Amanda Barratt offers an historical novel based on the life of Dietrich Bonhoeffer with My Dearest Dietrich. As the subtitle states, it is “A Novel of Dietrich Bonhoeffer’s Lost Love.” Specifically, Barratt delves into Bonhoeffer’s letters and writings and builds a narrative around them focused on his relationship with Maria von Wedemeyer.
Barratt does a fine job of weaving that narrative around Bonhoeffer’s letters. I wouldn’t consider myself an expert on Bonhoeffer, but having read many books about him as well as his collected works, the narrative seems to at least largely follow the course of his life. Bonhoeffer’s close relationship with Ruth von Kleist-Retzow, Maria’s grandmother, is highlighted. Interestingly, Bonhoeffer’s first meeting with Maria is only presented in the briefest type of flashbacks. Historically, Maria’s grandmother had tried to get Bonhoeffer to accept Maria into his confirmation class, but he refused after seeing her as “too immature” to do so. In the novel, she’s upset about having embarrassed herself in front of him some years before.
In a sense, My Dearest Dietrich is a reframing of Bonhoeffer’s life. Essentially, Barratt turns many of his encounters with Maria or others into a kind of building of and reflecting upon growing love in order to make the plot work. However, much of this is done inside Bonhoeffer’s head rather than being drawn from historical documents. This is, of course, the way historical novels must work. Barratt’s goal of showing Bonhoeffer’s growing relationship and love for Maria requires this kind of internal monologue throughout in order to make sense. Thus, it has to be invented for the sake of the story.
Those who have studied Bonhoeffer extensively know that there is some question about his sexuality and more specifically his relationship with Eberhard Bethge. The most thorough look at these questions may be found in The Doubled Life of Dietrich Bonhoeffer by Diane Reynolds. Reynolds argues extensively that Bonhoeffer was in love with Bethge. Moreover, she argues that Bonhoeffer’s relationship with Maria von Wedemeyer was a kind of cover as his imprisonment loomed. His relationship with the much younger Maria would solidify him as a “masculine” German–something emphasized in Nazi propaganda–while also providing a cover for any hints of homosexuality. Gay people were one of the oppressed classes of the Nazis who were rounded up and murdered by them (homosexuality remained outlawed in Germany for sometime after, as well). Thus, Maria would serve as a kind of double cover for any questions about Bonhoeffer’s conforming to cultural expectations.
Reynolds’s book presents a strong, thoughtful argument with which any scholarship related to Bonhoeffer must contend (see my full review of the book here). Barratt’s novel ignores that and essentially offers a counter-narrative in which Bonhoeffer is struck almost immediately by the thoughtfulness of young Maria and eventually comes to fall in love with her and get engaged with the intent to marry. For Barratt, none of these questions about sexuality arise. The absence of Bonhoeffer’s growing love and thoughts of love in some of his other works is explained largely through having no time to reflect upon it and actively resisting reflecting on it because he believed, in Barratt’s account, that other things were more important.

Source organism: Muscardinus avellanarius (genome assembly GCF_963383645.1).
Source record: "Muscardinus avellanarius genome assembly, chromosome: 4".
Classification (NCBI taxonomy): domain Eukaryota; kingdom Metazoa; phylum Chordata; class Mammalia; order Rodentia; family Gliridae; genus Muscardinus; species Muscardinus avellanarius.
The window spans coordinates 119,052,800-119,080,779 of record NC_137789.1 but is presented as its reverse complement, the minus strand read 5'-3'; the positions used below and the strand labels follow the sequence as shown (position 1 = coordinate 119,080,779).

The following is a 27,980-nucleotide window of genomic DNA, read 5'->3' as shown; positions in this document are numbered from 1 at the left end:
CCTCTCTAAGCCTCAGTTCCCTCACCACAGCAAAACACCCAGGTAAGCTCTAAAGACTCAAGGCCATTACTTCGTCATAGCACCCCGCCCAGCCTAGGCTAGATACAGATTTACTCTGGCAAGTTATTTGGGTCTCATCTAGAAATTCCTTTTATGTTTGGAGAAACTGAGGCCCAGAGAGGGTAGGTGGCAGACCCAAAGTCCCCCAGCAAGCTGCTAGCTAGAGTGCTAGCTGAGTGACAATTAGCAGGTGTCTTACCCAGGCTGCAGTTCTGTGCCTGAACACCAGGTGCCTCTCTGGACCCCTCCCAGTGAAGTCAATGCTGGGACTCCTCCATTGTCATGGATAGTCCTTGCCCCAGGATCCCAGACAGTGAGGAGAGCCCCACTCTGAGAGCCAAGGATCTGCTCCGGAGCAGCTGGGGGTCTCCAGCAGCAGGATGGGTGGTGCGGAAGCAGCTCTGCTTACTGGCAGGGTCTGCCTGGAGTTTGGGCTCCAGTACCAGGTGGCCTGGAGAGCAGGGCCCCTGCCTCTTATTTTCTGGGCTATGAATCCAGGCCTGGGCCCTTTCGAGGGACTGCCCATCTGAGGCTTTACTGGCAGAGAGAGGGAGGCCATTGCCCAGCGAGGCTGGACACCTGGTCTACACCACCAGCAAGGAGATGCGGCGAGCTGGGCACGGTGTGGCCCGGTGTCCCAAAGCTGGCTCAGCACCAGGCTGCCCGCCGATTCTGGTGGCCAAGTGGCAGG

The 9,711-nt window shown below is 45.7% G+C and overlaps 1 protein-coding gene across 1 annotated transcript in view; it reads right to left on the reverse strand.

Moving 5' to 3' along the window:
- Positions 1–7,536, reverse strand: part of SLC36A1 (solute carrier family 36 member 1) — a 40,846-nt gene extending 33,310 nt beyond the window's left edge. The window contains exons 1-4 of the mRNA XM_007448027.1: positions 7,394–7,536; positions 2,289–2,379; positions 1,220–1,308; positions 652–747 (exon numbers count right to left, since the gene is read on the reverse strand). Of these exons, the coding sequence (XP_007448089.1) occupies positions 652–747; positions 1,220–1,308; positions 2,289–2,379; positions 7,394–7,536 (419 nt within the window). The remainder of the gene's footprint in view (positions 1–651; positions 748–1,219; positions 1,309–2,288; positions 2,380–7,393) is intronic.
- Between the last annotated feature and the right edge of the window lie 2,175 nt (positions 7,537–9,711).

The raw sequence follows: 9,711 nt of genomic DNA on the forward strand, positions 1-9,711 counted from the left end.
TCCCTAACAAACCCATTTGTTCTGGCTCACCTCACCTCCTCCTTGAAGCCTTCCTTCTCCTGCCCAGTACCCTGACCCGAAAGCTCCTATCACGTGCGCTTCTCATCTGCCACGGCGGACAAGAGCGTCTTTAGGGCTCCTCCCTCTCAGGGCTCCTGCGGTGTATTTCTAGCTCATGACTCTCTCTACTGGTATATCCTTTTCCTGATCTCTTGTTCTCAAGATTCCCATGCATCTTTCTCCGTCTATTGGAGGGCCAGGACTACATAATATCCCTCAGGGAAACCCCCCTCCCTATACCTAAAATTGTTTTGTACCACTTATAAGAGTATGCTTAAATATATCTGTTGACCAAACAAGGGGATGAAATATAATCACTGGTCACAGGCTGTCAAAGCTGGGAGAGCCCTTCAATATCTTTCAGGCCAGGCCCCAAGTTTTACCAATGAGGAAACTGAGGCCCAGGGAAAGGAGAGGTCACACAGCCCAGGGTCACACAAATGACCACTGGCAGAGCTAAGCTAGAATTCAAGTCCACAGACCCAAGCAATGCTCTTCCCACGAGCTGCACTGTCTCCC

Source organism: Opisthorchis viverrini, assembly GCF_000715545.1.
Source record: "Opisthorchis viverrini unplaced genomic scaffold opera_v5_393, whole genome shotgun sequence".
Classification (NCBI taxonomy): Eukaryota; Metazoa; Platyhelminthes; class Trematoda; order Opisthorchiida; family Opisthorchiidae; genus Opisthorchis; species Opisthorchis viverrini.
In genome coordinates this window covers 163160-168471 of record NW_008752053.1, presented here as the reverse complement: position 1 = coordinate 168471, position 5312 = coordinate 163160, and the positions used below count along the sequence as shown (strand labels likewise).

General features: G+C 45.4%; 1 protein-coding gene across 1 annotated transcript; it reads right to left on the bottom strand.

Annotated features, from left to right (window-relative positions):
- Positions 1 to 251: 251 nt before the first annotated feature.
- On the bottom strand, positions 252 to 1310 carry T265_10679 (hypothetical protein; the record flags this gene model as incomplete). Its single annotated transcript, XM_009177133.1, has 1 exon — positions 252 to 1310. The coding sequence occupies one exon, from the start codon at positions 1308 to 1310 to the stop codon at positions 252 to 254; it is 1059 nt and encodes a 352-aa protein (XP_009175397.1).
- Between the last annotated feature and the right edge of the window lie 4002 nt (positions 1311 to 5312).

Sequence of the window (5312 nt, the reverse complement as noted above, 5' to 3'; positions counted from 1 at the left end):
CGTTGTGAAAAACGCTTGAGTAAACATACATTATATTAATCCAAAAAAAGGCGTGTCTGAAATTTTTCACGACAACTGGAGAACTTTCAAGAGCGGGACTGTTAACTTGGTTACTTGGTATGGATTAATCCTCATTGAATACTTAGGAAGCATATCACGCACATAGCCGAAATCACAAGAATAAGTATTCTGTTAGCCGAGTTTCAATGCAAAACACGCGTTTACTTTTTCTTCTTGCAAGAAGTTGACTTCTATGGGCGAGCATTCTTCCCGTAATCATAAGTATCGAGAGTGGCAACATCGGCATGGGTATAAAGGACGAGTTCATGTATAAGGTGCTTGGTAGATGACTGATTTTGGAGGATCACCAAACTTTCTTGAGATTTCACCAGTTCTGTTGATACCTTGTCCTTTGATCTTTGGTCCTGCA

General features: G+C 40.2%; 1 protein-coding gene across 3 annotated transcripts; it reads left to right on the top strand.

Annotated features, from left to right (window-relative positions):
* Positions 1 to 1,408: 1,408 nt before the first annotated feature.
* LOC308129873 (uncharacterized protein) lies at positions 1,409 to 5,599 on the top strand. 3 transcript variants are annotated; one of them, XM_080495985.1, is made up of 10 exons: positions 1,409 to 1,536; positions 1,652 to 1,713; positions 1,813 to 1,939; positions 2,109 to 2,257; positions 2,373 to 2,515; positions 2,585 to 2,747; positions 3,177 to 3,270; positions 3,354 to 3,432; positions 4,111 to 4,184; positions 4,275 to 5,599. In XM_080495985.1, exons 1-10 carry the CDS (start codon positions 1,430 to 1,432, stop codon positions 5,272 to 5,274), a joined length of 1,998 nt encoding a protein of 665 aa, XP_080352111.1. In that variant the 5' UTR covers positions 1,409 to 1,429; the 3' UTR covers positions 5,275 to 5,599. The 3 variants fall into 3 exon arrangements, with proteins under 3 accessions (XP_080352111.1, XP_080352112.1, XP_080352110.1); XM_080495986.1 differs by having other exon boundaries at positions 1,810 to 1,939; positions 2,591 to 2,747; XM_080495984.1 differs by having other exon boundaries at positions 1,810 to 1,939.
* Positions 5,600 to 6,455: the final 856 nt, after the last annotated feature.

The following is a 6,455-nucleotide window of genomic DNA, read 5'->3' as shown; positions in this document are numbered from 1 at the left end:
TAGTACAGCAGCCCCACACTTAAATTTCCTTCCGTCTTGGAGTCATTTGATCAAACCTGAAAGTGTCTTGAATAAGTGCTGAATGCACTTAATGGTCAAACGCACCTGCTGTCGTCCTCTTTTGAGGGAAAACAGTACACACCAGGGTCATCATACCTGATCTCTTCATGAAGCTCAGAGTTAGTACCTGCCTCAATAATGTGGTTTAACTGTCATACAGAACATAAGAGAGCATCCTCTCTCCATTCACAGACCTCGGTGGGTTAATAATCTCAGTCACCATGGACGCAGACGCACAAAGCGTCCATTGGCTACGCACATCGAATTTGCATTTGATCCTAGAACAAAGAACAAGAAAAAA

My Dearest Dietrich, then, is not just a novel about Bonhoeffer’s life. It is a retelling of the events and framing them in a way that cuts away some of the more intriguing questions about his sexuality and love for Maria. Bonhoeffer’s relationship to Maria, and the age difference between them (he was her senior by 18 years) has perplexed some Bonhoeffer scholars. Reynolds’s exploration helps make sense of some of these questions. Indeed, even setting aside his sexuality, simply offering the explanation that he saw Maria as a way to show his German virility to the Nazi interrogators is plausible enough.
What one makes of My Dearest Dietrich, then, is what one may. Barratt’s clear influence from Eric Metaxas’s pseudo-biography of Bonhoeffer is found in her acknowledgements, where she makes it clear that she was most influenced by that work. Metaxas’s biography, however, is largely ignored or rejected by broader Bonhoeffer scholarship due to its transformation of Bonhoeffer into a character of Metaxas’s own choosing. That Barratt was so deeply influenced by this biography and then wrote a novel of Bonhoeffer’s life with virtually no reference to any of the possible controversies it may raise is an interesting detail.
Barratt does make a compelling narrative, though, and one which, if she’s right about Bonhoeffer’s relationship, does a good job explaining those historical anomalies she does acknowledge. For example, Maria’s constant theme of doubting Bonhoeffer’s love is partially balanced by Bonhoeffer actively resisting the same for the sake of what he sees in the novel as his more important work of resistance. If Barratt’s view of Bonhoeffer’s love and sexuality (again, the latter being wholly ignored as a topic here) are correct, then her novel at least offers a way to make more sense of it all.
My Dearest Dietrich, then, is not merely an historical fiction. Rather, it is a kind of apologetic for one vision of Bonhoeffer. One that stretches the man in ways that go beyond the historical record, his own writings, and perhaps even the deepest parts of his character. As Stephen R. Haynes put it, the “battle for Bonhoeffer” continues. This novelization of his life is another battle front offering an alternate narrative of the man’s life and legacy.
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